Wednesday, December 15, 2010

Next generation workforce: Outperformed in math and science

A great interview in Fortune with Intel's former CEO, Craig Barrett:

The problem is our overall expectations have been set so low that it's pathetic. Mainly because we haven't had good teachers who can do more than stay 30 minutes ahead of the kids in the classroom on these topics.

The quality of education depends on three things and three things only. The quality of the teachers. The expectation levels that you set. And … a bit of tension or a feedback loop. The feedback loop helps struggling students, it helps struggling teachers, it pays for performance. It's a little bit of tension to make the system really run. You have to have those three things or you get the U.S. system.

What do you think is keeping the U.S. education system from achieving these three things?

One of the biggest challenges is just saying you will no longer tolerate mediocre performance. Arizona where I reside has an exit examination to get out of high school. It's called the AIMS test. It started out with great intentions as a test which would raise standards by being a difficult test.

When they first tried to introduce it, they found nobody could pass it, so they dumbed it down so that everybody could pass. And that is the lack of political will on the system to say we mean it when we're going to raise our standards.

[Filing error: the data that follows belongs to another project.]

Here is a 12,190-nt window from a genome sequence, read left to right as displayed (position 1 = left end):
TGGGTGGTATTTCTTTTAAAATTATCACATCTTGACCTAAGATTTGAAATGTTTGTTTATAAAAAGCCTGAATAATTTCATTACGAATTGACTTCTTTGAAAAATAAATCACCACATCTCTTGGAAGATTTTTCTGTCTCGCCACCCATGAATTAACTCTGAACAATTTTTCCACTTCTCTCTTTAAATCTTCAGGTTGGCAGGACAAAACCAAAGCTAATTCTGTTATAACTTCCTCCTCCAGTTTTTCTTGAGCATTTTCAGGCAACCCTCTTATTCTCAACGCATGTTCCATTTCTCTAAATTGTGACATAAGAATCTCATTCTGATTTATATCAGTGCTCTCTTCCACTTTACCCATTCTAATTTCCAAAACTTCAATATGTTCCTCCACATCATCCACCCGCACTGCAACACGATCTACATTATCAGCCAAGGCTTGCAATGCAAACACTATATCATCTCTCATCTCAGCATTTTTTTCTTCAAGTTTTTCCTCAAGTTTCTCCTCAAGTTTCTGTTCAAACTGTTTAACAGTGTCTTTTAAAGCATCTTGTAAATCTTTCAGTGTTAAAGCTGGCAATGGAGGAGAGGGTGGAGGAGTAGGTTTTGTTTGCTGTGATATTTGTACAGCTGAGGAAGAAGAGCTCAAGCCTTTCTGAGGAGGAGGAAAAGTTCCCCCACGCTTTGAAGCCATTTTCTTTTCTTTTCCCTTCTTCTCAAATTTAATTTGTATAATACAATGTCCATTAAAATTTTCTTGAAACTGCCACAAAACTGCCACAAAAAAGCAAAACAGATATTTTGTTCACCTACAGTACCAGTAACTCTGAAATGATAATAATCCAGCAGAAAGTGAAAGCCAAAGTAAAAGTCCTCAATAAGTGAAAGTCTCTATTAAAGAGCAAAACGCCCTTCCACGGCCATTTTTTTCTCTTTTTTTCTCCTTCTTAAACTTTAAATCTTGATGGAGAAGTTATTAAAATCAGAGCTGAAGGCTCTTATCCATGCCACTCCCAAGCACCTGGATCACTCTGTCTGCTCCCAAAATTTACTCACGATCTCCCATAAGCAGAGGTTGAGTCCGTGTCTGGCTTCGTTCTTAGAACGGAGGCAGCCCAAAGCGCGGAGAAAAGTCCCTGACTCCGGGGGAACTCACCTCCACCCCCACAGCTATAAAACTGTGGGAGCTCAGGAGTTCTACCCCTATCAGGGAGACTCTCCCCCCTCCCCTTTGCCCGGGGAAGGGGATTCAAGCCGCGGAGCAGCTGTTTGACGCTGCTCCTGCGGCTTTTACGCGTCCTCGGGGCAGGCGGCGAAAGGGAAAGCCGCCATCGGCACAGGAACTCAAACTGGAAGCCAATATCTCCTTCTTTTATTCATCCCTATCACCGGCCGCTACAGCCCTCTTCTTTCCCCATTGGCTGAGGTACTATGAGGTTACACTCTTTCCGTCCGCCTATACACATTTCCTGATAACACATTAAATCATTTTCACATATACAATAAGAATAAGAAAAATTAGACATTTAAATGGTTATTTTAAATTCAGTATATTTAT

Do you think major corporations like Intel will eventually just move elsewhere on the basis of finding talent?

They already are. International corporations aren't dumb. And if the talent is not in the U.S., they'll follow the talent. They have to to survive. And this is what has not permeated the U.S. discussion.

When our leaders, Republican or Democrat, get in front of the audience and say, "The U.S. is at its best in a time of crisis. We will rise above all of this. We will show the world that nobody can compete with our workforce," I'm sitting there scratching my head.

Why is it that no one else can compete with us? Okay, we're entrepreneurial. Other countries are getting more entrepreneurial.

On the basics of education, preparation for the workforce, we're in the bottom quartile. What makes us special? What makes us think we're special?

Recruiting top talent in any industry comes at a significant cost. How do you convince students coming out of top schools, likely with loans to pay off, to go into teaching?

How does Wendy Kopp do it from Teach for America? Why is she oversubscribed … for the positions she has?

These are kids coming out of the top schools. They have loans just like everybody else. Come up with a program. Start forgiving loans for the number of years you spend teaching.

I think there is a great capability to attract smart kids if you don't say to the kid, "If you want to be a teacher, you have to go through the mind-numbing experience of four years at a school of education as opposed to being a content expert in some topic and we'll make you a teacher later."


Next generation workforce: Outperformed in math and science

Posted by Fortune Editors

December 8, 2010 3:41 pm

 Subscribe in a reader